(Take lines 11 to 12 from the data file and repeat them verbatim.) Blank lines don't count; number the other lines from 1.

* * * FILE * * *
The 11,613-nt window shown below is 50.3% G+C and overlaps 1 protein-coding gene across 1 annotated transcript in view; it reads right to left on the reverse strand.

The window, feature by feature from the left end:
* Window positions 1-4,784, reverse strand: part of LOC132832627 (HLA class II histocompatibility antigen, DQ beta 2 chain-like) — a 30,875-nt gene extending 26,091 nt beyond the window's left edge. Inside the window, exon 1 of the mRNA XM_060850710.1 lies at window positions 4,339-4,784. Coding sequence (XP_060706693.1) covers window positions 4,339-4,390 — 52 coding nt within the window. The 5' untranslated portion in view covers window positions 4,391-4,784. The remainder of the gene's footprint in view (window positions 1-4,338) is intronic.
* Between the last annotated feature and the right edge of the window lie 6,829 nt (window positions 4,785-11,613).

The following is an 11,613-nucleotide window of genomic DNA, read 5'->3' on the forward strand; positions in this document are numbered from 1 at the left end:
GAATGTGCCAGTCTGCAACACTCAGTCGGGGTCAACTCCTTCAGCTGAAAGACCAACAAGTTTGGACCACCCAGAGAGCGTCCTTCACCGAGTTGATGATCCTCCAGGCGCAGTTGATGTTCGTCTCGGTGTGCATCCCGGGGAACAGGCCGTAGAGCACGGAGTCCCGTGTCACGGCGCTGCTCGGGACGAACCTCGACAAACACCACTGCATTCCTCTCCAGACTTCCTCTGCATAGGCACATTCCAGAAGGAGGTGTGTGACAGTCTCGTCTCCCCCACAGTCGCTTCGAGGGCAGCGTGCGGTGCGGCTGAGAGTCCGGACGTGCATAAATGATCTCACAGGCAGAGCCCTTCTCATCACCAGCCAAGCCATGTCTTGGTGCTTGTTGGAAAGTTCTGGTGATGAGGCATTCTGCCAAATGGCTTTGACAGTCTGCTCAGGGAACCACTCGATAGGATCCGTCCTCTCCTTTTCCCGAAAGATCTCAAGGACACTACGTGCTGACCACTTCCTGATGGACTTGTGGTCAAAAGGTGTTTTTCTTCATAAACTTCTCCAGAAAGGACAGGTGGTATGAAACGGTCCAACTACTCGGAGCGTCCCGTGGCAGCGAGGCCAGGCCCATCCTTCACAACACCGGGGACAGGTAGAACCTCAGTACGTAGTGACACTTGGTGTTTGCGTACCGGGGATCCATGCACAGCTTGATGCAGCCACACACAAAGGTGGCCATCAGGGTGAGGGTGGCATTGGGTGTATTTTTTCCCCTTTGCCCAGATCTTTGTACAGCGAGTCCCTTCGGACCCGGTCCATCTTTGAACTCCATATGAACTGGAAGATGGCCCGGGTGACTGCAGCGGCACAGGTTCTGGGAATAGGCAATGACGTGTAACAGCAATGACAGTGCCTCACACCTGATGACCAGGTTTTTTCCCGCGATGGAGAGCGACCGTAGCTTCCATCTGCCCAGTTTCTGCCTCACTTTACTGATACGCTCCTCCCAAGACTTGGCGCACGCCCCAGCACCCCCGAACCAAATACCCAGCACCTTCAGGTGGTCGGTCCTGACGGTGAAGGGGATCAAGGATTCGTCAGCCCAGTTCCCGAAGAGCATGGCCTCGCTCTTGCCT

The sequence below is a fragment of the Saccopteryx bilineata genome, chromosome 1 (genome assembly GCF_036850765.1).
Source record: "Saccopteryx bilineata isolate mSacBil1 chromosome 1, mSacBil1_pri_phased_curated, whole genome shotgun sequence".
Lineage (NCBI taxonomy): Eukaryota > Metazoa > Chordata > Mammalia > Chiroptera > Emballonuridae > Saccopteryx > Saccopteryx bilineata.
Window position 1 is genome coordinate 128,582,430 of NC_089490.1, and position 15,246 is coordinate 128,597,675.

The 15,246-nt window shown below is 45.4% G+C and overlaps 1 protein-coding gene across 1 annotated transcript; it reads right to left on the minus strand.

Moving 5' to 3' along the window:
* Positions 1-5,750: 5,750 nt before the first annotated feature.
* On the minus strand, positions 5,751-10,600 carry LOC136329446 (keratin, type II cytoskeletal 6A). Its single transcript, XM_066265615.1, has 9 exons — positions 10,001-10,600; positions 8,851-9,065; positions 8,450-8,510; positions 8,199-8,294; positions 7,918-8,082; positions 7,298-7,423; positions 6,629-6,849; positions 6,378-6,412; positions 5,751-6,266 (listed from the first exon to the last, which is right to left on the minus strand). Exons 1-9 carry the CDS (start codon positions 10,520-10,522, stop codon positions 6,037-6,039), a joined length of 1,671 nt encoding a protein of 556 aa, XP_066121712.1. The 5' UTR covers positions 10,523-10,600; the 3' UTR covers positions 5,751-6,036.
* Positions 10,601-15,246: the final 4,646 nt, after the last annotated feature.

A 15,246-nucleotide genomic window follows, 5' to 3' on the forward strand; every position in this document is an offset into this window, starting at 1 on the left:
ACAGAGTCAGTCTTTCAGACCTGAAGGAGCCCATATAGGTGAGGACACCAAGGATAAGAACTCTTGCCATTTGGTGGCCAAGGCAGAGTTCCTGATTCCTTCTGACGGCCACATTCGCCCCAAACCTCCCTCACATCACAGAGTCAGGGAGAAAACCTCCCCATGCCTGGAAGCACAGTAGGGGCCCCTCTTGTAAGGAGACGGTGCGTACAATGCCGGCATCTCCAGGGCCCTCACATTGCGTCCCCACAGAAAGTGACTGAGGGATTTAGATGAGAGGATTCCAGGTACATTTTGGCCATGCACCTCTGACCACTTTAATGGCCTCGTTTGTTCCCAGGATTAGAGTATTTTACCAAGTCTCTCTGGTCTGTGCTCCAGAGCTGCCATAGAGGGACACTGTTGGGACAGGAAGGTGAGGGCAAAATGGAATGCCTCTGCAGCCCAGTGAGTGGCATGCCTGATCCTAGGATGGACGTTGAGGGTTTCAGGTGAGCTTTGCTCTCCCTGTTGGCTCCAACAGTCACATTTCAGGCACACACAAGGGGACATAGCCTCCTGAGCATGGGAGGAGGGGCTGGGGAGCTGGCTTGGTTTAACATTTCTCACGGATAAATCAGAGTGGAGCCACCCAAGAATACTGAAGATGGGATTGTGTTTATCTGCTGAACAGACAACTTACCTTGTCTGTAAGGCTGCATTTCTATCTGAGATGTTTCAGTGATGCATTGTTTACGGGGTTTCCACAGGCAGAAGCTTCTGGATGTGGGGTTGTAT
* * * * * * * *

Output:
The 15,246-nt window shown below is 45.4% G+C and overlaps 1 protein-coding gene across 1 annotated transcript; it reads right to left on the minus strand.

Moving 5' to 3' along the window: